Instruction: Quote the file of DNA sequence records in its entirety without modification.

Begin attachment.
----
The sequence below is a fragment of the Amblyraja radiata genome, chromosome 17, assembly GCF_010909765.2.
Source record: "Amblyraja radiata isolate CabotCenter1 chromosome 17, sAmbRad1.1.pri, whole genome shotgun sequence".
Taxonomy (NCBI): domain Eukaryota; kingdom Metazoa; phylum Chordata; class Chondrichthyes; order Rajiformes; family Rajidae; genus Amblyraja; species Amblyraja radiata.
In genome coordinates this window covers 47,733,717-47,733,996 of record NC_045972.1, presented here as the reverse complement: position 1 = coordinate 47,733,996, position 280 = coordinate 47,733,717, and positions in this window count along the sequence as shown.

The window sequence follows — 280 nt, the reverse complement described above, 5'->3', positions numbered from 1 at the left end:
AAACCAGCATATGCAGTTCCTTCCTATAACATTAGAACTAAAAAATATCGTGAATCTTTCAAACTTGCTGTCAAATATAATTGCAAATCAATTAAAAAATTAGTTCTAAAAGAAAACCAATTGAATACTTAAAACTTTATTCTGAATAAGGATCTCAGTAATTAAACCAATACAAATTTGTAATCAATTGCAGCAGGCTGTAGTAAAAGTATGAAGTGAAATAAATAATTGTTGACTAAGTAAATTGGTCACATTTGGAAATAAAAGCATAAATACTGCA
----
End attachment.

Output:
The sequence below is a fragment of the Amblyraja radiata genome, chromosome 17, assembly GCF_010909765.2.
Source record: "Amblyraja radiata isolate CabotCenter1 chromosome 17, sAmbRad1.1.pri, whole genome shotgun sequence".
Taxonomy (NCBI): domain Eukaryota; kingdom Metazoa; phylum Chordata; class Chondrichthyes; order Rajiformes; family Rajidae; genus Amblyraja; species Amblyraja radiata.
In genome coordinates this window covers 47,733,717-47,733,996 of record NC_045972.1, presented here as the reverse complement: position 1 = coordinate 47,733,996, position 280 = coordinate 47,733,717, and positions in this window count along the sequence as shown.

The window sequence follows — 280 nt, the reverse complement described above, 5'->3', positions numbered from 1 at the left end:
AAACCAGCATATGCAGTTCCTTCCTATAACATTAGAACTAAAAAATATCGTGAATCTTTCAAACTTGCTGTCAAATATAATTGCAAATCAATTAAAAAATTAGTTCTAAAAGAAAACCAATTGAATACTTAAAACTTTATTCTGAATAAGGATCTCAGTAATTAAACCAATACAAATTTGTAATCAATTGCAGCAGGCTGTAGTAAAAGTATGAAGTGAAATAAATAATTGTTGACTAAGTAAATTGGTCACATTTGGAAATAAAAGCATAAATACTGCA